Running Down a Dream: Your Road Map to Winning Creative Battles
This book just came out yesterday (7-12-18), and I finished it this morning. It was that short, and that good. Below is my review of the book and quite a few of my takeaways.
If I ever succeed at running down my own dream of being a writer, this book will have played a fundamental role.
I have read a lot of Tim’s work before and already learned from him several of the tools he references in this book. However, understanding where the tools came from in his own story brought a whole new level of clarity to me about how to use them.
Tim’s honesty and courage to write about the dark parts of his journey should help dreamers everywhere to know they aren’t alone in their struggle.
This book is an autobiography, a hero’s journey, a book on beating resistance, and a set of new tools all rolled into one.
One quick note: there is some swearing in this book. Considering the topic and some of the failures that Tim discusses, I think it is absolutely appropriate for the content. If that bothers you, just push through it. It’s worth it.
Below, I listed some of my key takeaways, but to get the full effect, you just have to go pick up the book. Get it now on Amazon (affiliate link) or check out the bundle deal with The Artist’s Journey by Steven Pressfield (I bought the bundle, but is only available through July 20, 2018).
Now for my takeaways (key takeaways are bolded):
- When you find you do something more than once, find a way to build a system around it, then simplify it as much as you can
- A system allows you to “make one decision today that removes a lot of future decisions, therefore saving that concentration and focus for something else later on”.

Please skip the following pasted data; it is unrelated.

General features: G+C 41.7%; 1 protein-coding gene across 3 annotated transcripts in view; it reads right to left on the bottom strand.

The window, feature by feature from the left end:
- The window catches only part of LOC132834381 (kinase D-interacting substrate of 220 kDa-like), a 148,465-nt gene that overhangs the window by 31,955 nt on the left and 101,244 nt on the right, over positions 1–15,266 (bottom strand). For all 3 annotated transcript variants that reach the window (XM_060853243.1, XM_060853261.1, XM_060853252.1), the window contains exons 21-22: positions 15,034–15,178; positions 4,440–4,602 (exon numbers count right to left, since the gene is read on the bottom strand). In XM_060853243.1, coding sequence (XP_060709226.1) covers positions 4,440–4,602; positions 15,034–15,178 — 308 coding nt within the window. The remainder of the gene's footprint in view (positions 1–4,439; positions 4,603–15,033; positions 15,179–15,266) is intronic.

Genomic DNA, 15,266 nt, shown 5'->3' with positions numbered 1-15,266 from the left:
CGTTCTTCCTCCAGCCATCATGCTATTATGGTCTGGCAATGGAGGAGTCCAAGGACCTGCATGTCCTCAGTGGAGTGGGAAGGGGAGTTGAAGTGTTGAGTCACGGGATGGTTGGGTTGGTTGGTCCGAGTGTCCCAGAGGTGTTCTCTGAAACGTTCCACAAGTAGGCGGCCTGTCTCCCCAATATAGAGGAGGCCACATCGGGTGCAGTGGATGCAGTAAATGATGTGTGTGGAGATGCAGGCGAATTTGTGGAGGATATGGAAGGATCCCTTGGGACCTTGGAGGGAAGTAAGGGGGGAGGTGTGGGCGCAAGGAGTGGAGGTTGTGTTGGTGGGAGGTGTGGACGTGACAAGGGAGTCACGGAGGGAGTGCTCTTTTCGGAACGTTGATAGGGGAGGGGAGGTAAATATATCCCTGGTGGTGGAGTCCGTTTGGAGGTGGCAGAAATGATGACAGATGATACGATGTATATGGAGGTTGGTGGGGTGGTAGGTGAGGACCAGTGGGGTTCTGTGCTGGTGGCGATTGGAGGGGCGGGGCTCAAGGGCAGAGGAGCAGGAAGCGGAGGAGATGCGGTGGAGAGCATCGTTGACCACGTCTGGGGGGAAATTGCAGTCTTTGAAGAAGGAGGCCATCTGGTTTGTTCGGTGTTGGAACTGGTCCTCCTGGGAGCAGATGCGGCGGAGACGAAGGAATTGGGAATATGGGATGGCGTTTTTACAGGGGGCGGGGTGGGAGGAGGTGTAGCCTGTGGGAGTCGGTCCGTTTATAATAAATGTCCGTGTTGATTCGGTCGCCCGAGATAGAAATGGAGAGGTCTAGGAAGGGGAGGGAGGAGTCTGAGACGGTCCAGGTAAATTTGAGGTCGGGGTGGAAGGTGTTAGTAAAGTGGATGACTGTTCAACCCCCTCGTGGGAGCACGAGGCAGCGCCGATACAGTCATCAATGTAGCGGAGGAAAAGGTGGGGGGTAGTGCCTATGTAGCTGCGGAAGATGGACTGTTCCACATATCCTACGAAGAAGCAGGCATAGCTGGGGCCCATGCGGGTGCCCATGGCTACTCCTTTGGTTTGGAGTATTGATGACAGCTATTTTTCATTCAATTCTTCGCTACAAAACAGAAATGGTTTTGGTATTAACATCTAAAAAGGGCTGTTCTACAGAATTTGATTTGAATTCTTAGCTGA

- Things with less than five steps just do it the same way every time
- Things with more than five steps, create a checklist
- Developing systems makes it possible to outsource tasks with less training involved. Tasks can be outsourced to either an employee or software.
- When you have a dream, it is really important to define your actual goal
- When doing creative work, it is really important to schedule time to do it
- Creating something is scary because criticism feels like an attack on your core identity and because creative pursuits always venture into the unknown
- Ignore feedback from strangers or anonymous people and take feeback from people you know and trust
- Criticism is often more about the criticizer than the criticized
- Daily affirmations can help turn down the volume on self criticism and shame
- Make a worry list and promise yourself that you will take care of those things. It can help free you up to focus on the things you care about
- Magic wand – outline the best case scenario if you could wave a magic wand for everything to go right, then figure out how to get as close as possible
- Make failure painful – set a deadline and if you don’t meet it, have a friend send a check to someone you would never want to give money to
- You are supposed to suck – everyone starts as a beginner and has to put in their time to become an expert
- Every successful person is probably lying to you. They all have massive failures behind the façade of success. There is no way around failure.
- Treat every new thing like an experiment. When it fails, analyze the failure to tweak the experiment to be less likely to fail the next time.
- Find a mentor and do exactly what they say without questioning or criticizing, but make sure the mentor is an expert in the things that you are asking about
- There were quite a few more tools listed in the book including getting a therapist. Personally, I think some of the best money I have ever spent was on life coaching. Life is full of trouble you are not equipped to unpack by yourself, and getting help from experts can not only help you through it, but will create space for you to do so.
If you want more detail on the takeaways I listed, just go buy the book already! It’s a short read, but packed with widsom. I hope it is as helpful to you as it was to me.